All in the Family
One day recently, my phone rang with a news tip from a trusted source at a science organization. "There's a paper coming out next week that you might find interesting," she said. I held my breath and thought of the obvious possibilities (Earth is hollow, dolphins chirp palindromically, astronomers discover fruitcake at center of galaxy), but my source hit me with something unexpected:
"They've sequenced the sea urchin genome."
Ah. Right. About damned time, too. I knew I would write about this, because you never want to pass up an opportunity to use the excellent word "urchin." A columnist has to use as many good words as possible, such as "ungulate," "scabrous," "thwap!" (sound effect), "gnomic," "mephitic," "prelapsarian," "antediluvian" (but not in the same sentence as "prelapsarian"), "skeezy" and (not for the amateur) "farraginous."
I called a couple of the scientists who did the sea urchin research, and learned, first and foremost, what a sea urchin is. It's one of those spiky things you see on coral reefs. With all due respect, it's a brainless, eyeless, plodding creature that moves about with the help of little "tube feet." But it's also a highly successful organism. A sea urchin can live to be 100 years old.
Laboratory scientists love sea urchins. They reproduce by squirting eggs and sperm into the water (the sea urchins, I'm talking about), and letting them find one another in the great singles bar of the shallow sea. No womb necessary. Scientists can therefore replicate the process in a petri dish, and sea urchin embryos have told us much about how a fertilized egg turns into a complex organism.
For a long time we've known that these creatures initially develop very much like human beings. We're more like sea urchins than we're like dragonflies or spiders.
"A human being is a chordate. The sea urchin is in the larger group called the echinoderms. The chordates and the echinoderms are what you call deuterostomes," explained Erica Sodergren, a molecular biologist at Baylor College of Medicine. "That just means when they are developing they get a mouth, and they get an anus, and their gut develops. Protostomes have a different way those holes develop."
There will not be a test. The point is that we have close cousins and distant cousins, and sea urchins are medium-distant cousins. What surprised scientists when they finished the sea urchin project is that we have so many genetic similarities.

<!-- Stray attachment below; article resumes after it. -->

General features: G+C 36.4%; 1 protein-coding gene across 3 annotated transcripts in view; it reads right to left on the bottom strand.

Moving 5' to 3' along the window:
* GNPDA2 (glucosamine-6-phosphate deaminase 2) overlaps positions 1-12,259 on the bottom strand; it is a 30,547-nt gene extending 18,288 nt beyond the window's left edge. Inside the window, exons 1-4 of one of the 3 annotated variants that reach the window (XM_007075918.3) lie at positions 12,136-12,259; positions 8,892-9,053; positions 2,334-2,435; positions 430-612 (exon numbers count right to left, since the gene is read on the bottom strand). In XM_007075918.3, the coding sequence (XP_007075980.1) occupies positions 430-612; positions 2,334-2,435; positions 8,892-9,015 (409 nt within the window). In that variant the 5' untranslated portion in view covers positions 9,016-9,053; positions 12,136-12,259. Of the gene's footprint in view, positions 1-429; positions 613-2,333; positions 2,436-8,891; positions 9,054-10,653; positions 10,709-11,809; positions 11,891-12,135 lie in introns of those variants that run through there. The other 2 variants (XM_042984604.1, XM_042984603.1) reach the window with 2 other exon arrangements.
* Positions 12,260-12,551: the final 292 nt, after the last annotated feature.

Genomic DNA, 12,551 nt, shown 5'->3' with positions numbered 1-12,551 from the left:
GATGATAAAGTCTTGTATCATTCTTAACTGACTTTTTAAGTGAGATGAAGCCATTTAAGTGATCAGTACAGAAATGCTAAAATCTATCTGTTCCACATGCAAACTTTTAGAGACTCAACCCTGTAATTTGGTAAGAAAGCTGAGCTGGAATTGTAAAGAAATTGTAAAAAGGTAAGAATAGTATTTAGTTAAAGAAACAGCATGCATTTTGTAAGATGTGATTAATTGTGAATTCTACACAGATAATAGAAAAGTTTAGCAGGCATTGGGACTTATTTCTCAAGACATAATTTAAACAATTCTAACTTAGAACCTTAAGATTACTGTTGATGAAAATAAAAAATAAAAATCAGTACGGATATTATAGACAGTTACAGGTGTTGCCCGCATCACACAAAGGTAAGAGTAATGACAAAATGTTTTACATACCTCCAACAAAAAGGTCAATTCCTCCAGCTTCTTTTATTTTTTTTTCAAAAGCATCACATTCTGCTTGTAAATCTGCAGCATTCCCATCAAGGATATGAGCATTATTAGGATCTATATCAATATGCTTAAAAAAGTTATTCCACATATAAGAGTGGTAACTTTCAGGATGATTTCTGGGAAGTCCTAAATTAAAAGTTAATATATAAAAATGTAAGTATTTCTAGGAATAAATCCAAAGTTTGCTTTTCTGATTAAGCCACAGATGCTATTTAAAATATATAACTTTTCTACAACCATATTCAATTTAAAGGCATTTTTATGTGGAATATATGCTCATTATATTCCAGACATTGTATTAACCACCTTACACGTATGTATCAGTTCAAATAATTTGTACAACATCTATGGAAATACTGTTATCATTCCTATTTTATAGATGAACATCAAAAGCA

"Many, many of the genes in sea urchins are the same as genes in humans," said George Weinstock, a biologist at Baylor, who, like Sodergren, is a lead author of the new paper in the journal Science.
For example, a protein critical to human sight (a gene is the genetic code for the making of a protein) can be found in the sea urchin's tube feet. Weinstock's sound bite: "Sea urchins see with their feet."
Another example: A protein involved in human hearing is found in sea urchin spines. Perhaps our ability to make sense of vibrations in the air -- to hear -- is related to the sea urchins' ability to detect ocean currents.
The point here isn't that humans are similar to sea urchins. We're radically different creatures. The big revelation is that evolution is highly conservative. When it makes something new, it employs the familiar stuff already lying around.
Consider that we parted ways -- the urchins and humans -- about 500 million years ago. We've headed down wildly divergent paths, one leading to the coral reef, the other to the office cubicle. But we're both built of pretty much the same off-the-shelf material -- just tweaked a bit.
Weinstock said, "After millions of years of evolution, the things we have are the things that have survived very extensive testing. These are the things that work very well. And you just tinker with that."
They won't say it, because it's grandiose, but these scientists have discovered one of the basic secrets of life. And let's extrapolate further: We often imagine that doing something new and extraordinary would require that we change radically in some way. We think we'd need a new job, new residence, new religion or, in my case, a brain transplant. But you can do almost anything with what you already have. Evolution shows the way.
This has inspired me so much that I vow here and now to be a better deuterostome.
Read Joel Achenbach weekdays at washingtonpost.com/achenblog.